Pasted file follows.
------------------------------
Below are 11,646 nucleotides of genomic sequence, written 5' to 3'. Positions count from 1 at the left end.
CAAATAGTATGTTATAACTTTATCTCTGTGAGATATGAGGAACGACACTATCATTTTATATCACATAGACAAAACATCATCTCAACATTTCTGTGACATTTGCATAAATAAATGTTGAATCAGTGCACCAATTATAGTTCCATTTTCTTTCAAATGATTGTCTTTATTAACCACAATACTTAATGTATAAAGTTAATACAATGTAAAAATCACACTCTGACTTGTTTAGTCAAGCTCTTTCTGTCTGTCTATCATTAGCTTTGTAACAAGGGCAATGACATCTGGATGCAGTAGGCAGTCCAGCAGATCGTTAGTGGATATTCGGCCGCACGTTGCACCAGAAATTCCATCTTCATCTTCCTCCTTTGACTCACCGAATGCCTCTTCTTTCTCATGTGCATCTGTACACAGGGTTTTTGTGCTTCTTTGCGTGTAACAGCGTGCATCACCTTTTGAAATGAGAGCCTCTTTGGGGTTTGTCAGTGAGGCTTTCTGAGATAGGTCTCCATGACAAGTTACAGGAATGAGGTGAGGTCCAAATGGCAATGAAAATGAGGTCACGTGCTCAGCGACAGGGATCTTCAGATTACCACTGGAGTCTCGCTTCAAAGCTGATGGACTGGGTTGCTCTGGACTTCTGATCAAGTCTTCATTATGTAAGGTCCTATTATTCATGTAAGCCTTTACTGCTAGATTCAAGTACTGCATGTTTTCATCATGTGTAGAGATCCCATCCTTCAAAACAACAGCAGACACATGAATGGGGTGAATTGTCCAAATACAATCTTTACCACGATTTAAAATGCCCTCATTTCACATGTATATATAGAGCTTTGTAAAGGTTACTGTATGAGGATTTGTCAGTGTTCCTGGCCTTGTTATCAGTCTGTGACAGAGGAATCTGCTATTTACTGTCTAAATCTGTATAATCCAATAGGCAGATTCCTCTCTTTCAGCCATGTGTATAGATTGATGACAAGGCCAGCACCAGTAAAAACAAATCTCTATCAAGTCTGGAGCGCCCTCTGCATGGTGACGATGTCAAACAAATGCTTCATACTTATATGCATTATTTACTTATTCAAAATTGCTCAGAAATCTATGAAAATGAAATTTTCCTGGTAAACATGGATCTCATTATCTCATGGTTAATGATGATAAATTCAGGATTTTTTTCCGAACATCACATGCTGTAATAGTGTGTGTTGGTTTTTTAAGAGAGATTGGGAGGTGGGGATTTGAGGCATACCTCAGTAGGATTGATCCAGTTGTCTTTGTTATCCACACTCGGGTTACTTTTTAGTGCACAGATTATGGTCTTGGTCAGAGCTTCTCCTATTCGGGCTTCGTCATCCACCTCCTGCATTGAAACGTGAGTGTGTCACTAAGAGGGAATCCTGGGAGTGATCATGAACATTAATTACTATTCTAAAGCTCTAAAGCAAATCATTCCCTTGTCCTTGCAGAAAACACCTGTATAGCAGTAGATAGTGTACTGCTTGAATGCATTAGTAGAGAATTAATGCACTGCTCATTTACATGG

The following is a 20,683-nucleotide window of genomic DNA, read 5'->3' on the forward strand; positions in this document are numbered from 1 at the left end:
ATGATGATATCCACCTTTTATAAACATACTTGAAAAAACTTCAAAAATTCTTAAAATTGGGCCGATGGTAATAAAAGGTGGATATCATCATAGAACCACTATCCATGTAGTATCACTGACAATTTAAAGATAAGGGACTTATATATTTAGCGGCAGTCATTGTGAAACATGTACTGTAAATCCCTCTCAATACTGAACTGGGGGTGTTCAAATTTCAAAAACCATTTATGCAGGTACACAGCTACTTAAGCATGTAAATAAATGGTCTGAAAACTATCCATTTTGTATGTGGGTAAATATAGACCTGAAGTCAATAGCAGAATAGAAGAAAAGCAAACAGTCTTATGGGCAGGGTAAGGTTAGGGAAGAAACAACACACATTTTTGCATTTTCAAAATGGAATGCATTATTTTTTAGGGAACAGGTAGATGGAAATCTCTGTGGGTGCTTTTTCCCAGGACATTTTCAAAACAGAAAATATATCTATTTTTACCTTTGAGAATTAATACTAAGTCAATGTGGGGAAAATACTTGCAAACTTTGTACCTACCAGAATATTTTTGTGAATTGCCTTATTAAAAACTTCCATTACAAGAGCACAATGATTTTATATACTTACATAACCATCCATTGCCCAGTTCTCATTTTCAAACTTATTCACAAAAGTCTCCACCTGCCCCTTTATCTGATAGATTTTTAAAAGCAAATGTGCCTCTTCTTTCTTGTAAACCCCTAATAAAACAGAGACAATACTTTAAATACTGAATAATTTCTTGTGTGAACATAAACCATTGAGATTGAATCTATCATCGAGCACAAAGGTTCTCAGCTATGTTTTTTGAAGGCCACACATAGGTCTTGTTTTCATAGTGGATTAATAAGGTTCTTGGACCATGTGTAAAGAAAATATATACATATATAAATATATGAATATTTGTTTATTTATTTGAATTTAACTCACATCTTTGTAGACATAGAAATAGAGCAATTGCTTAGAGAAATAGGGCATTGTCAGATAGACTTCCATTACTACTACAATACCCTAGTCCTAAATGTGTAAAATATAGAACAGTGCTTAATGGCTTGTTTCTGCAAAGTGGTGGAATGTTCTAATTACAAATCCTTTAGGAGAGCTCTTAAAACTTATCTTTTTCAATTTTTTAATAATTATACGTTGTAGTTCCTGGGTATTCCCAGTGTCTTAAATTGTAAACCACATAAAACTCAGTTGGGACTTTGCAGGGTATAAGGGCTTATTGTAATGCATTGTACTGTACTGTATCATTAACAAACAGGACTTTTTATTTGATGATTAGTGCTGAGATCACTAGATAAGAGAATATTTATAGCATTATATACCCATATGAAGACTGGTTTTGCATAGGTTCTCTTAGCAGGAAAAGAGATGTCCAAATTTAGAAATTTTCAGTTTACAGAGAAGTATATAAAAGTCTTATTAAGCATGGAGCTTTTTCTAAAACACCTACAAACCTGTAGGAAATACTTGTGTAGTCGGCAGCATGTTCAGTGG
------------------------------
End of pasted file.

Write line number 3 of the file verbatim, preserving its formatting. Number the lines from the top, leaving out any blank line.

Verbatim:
The following is a 20,683-nucleotide window of genomic DNA, read 5'->3' on the forward strand; positions in this document are numbered from 1 at the left end: